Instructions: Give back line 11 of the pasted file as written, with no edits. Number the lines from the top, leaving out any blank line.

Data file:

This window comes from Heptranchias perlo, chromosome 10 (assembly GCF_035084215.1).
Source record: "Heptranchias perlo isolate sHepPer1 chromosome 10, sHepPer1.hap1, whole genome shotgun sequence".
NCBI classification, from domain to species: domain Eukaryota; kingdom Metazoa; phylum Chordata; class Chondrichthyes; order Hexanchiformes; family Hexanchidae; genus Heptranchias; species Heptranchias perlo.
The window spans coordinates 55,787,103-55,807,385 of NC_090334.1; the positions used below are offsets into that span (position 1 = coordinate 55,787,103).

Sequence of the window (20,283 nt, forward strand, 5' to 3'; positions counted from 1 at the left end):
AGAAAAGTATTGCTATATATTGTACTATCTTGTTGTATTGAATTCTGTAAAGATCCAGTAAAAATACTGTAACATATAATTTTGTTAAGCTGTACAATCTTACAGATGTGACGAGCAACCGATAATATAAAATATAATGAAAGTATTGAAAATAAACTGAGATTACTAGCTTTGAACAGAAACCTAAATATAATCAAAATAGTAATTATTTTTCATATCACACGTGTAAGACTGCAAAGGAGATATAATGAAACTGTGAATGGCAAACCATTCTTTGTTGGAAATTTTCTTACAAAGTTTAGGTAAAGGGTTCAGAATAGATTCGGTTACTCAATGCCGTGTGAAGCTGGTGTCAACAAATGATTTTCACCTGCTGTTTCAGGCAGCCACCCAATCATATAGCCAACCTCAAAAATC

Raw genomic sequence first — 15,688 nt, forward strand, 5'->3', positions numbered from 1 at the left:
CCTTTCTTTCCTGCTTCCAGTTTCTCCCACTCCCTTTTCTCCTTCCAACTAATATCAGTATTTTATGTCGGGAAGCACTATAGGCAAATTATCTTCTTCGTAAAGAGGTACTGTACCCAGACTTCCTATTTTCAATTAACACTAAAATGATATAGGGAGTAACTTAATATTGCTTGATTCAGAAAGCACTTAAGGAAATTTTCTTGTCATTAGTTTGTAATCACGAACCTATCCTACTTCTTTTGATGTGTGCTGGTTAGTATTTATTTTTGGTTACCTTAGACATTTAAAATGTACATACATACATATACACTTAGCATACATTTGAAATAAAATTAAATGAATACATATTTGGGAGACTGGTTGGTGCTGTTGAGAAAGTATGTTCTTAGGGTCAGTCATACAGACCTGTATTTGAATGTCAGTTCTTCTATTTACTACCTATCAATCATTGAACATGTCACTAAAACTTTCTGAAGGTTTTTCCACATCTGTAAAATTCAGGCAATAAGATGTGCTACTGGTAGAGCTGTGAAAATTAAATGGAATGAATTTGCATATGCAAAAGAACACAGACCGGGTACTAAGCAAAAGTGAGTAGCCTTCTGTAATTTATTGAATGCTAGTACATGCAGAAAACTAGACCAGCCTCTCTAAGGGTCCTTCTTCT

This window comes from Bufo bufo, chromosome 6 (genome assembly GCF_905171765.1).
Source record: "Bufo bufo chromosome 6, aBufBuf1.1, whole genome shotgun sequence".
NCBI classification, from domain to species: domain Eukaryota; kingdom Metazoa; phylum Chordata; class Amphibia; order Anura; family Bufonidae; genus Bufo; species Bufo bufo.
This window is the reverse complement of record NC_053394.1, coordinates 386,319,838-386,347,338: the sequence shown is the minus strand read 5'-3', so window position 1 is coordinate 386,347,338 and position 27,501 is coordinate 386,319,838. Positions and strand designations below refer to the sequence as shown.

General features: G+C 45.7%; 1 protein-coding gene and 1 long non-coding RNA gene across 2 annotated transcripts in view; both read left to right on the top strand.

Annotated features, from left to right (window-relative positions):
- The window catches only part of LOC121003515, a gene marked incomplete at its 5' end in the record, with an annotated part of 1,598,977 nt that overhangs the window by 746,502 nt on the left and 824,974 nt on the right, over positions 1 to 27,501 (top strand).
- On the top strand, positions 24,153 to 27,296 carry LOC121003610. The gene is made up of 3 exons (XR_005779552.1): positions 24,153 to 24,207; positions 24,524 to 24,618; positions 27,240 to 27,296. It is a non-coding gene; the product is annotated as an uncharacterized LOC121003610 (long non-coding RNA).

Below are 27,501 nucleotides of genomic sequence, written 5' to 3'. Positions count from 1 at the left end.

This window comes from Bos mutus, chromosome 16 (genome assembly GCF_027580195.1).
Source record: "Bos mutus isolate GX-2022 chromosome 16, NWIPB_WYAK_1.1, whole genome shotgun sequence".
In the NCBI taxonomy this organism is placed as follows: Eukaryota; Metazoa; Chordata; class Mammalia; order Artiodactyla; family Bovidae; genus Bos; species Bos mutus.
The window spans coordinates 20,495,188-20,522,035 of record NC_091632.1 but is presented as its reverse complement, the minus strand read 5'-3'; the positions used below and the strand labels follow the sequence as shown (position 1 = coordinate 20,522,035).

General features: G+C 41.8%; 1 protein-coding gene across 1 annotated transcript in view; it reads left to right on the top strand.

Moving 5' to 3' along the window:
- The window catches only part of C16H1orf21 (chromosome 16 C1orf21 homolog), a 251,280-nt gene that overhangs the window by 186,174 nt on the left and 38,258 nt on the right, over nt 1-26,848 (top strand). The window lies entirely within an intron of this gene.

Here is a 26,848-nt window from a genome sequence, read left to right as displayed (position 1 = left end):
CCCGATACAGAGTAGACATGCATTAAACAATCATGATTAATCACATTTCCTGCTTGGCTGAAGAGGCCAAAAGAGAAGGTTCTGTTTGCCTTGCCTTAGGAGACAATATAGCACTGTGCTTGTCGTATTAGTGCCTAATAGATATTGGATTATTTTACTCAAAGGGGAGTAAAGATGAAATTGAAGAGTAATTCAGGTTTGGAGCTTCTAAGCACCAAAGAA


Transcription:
NCBI classification, from domain to species: domain Eukaryota; kingdom Metazoa; phylum Chordata; class Amphibia; order Anura; family Bufonidae; genus Bufo; species Bufo bufo.